‘Democracy Has Provided a Platform for Arts to Thrive’ – Richard Mofe-Damijo, Delta State Commissioner for Arts, Culture and Tourism

Richard Mofe-Damijo, Delta State Commissioner for Arts, Culture and Tourism, says Nollywood has single-handedly caused a revolution in the entire African continent. In this interview with Adekunbi Ero, executive editor, Tony Manuaka, senior associate editor, Stella Sawyerr, associate editor, Tony Akaeze, senior assistant editor and Adewale Adelola, photojournalist, the renowned actor says in Delta, entertainment “is in our DNA. You cannot talk about the industry without pointing a finger to Delta”.

Richard Mofe Damijo 2

Richard Mofe Damijo

 In the 15 years of democracy in Delta State, how has the tourism and entertainment sector fared?

What has happened is that, in 15 years of democracy, overtime, entertainment has migrated from the back burner to the front burner. And you will find that some successive administrations picked people from the entertainment industry and brought them into mainstream governance because of the obvious importance of entertainment. These days, when you say entertainment, it’s all encompassing – from culture to music, all the areas of performing arts, of dance, of drama, comedy and all of that. So, it has exploded and what has happened is that democracy has provided a platform for the arts to thrive, and it is the thriving of the arts that has resulted in the annual Abuja Carnival, the Calabar Carnival, the Port Harcourt Carnival, Akwa Ibom Carnival and Delta Carnival. There are carnivals all over the place; every state wants to do one signature arts event or the other and it will keep growing because the fact that Nollywood is looked at as a major sector in the overall growth of our GDP is a clear indication of how democracy has provided a platform for entertainment to thrive.

 If you think back 15 years ago, think about how many homes VCRs and TVs have in their homes and fast forward to today, how many homes now have TVs, TVDs and VCRs and all of that. Think about the number of fashion houses; think about the number of photographers. Think about the number of television channels, production companies and all of that. Then think about when Africa Magic started, it was just one channel. Today, there are about eight or so. We have single-handedly caused an entire revolution in the African continent. Every African nation wants Nollywood to come and build their industry for them. People are calling me in Tanzania and other places. I was invited officially to Namibia to come and help out with the film industry and all that.  If there was no enabling environment, in spite of how unorganized it is as it were, because what we have had within the entertainment industry are interventions, not a clear-cut deliberate policy that is followed step by step; unlike a government of Delta State that appoints somebody, keeps him in government and provides budgetary provisions from year to year as part of the mainstream of what is supposed to happen.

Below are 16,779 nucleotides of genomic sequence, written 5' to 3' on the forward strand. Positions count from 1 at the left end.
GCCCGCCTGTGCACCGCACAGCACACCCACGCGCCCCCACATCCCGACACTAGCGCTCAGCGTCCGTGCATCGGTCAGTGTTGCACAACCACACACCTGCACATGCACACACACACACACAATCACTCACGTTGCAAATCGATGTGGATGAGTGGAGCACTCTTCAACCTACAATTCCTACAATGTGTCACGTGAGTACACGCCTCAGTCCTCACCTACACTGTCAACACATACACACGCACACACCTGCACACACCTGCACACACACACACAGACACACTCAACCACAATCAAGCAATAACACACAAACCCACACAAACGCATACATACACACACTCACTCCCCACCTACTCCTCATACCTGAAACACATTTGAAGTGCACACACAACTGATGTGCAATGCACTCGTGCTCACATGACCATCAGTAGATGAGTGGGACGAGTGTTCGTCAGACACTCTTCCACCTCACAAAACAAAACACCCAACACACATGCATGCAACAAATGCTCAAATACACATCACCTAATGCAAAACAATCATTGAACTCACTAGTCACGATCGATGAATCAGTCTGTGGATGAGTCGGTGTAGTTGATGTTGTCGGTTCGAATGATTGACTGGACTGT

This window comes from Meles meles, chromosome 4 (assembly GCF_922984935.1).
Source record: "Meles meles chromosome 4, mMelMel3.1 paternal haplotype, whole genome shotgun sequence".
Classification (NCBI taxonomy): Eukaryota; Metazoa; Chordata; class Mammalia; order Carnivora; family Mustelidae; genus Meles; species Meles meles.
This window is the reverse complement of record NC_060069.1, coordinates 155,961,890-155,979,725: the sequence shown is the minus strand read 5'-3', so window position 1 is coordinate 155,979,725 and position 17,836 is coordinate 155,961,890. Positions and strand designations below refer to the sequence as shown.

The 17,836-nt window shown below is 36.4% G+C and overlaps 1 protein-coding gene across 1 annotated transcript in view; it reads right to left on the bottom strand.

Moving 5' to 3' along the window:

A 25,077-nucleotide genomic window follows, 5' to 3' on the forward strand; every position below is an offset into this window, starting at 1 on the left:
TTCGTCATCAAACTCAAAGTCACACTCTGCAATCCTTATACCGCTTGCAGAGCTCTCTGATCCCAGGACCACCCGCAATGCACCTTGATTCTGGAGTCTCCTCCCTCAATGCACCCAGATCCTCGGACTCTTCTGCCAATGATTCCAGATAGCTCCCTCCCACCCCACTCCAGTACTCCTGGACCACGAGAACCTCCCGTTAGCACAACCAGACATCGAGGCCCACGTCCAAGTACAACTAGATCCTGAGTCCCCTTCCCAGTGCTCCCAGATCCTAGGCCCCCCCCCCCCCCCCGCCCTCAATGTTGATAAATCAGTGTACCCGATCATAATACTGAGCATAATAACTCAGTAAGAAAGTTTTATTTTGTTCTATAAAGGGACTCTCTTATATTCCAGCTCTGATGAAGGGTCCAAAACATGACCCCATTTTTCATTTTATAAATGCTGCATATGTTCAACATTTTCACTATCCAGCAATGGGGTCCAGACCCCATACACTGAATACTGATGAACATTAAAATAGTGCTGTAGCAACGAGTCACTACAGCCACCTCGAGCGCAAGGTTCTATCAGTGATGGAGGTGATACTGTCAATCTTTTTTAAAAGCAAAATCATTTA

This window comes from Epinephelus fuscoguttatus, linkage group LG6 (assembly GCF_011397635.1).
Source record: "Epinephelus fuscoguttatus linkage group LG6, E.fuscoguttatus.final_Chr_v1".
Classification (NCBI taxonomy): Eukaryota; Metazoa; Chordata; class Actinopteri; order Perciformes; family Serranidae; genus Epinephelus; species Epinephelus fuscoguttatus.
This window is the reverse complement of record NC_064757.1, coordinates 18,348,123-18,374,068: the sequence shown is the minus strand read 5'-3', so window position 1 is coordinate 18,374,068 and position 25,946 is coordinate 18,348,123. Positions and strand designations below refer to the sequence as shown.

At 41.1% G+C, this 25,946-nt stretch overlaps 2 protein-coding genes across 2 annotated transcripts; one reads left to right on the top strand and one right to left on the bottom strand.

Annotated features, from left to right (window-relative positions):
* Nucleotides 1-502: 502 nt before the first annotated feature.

Today in Delta State, we have been able to host almost every segment of the society at the event centre with music, dance, comedy, entertainment, running side by side. That’s what I mean by the provision of enabling environment or platform for it to thrive. You can’t hold any major conference anymore without the fusion of entertainment into it. It is now part and parcel, a fabric of every organized seminar or whatever. So, democracy has, indeed helped to make the arts blossom. Comedy shows are being exported. The internet is awash with caricature of things that are happening; creativity on T-shirts and everything. We have affected how cities are run, how governments are run. You cannot talk about how Calabar is run today without mentioning the terminal month of December and how everything is driven by entertainment and tourism. That tells you the kind of explosion that has happened within these 15 years and I deliberately draw inferences from outside of Delta so you can see the correlation. Today, over 70 per cent of the films done in Nigeria are done in Delta. That has increased hotel patronage and created employment for people. There are people who, all they do is photography production in Nollywood while others are in catering and production outfits. There are people whose job is to just get locations for productions when they are here in Asaba.

What is attracting filmmakers to Asaba?

 It’s the conducive atmosphere. If you don’t have a city that looks good in picture; if you don’t have a city where actors and actresses can come in, stay for weeks and feel safe; if you don’t have a city that is picturesque, that is lit at night, if you don’t have a city that is like a tax haven for all productions; everybody comes in here. You have a friendly government here which…I mean, anything that concerns Nollywood, my governor calls me and says, your people need this, your people need that. You know, so those are the kind of things that our people are enjoying. So, there’s a constant attraction. We have hotels where we have 50 per cent discount for artistes when they are in residence. So, Asaba has become something else and now, it is extending to Ugbolu and Onicha Olona and devolving into Warri and other places. And then, what we call Urhobowood – which is films in Urhobo has taken off in Ughelli. There are people who do films in Itsekiri language and you already have films in Igbo.